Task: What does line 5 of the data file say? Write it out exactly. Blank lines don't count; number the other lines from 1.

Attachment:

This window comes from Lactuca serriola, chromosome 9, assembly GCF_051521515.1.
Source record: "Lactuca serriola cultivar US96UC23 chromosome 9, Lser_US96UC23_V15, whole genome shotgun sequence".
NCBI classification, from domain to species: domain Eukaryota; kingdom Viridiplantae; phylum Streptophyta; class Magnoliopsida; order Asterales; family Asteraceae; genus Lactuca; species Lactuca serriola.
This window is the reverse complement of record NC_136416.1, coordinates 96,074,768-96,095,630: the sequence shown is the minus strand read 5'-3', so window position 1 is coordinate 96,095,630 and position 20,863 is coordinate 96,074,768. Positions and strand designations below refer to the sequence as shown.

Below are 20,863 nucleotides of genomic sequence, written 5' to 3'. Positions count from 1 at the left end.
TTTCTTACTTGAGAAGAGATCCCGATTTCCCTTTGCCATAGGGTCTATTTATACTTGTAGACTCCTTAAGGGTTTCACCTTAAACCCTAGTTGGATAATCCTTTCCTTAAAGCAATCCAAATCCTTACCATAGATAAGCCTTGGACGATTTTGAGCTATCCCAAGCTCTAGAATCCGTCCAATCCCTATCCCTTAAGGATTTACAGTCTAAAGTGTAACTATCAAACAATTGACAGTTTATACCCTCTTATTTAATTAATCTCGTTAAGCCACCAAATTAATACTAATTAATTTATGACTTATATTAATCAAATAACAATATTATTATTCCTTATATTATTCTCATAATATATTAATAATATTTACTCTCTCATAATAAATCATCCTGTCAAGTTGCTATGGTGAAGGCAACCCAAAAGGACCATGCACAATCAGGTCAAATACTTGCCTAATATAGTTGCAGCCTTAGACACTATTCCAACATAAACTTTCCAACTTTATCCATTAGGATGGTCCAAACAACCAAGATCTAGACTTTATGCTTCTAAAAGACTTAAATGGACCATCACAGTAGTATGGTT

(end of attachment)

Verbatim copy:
Below are 20,863 nucleotides of genomic sequence, written 5' to 3'. Positions count from 1 at the left end.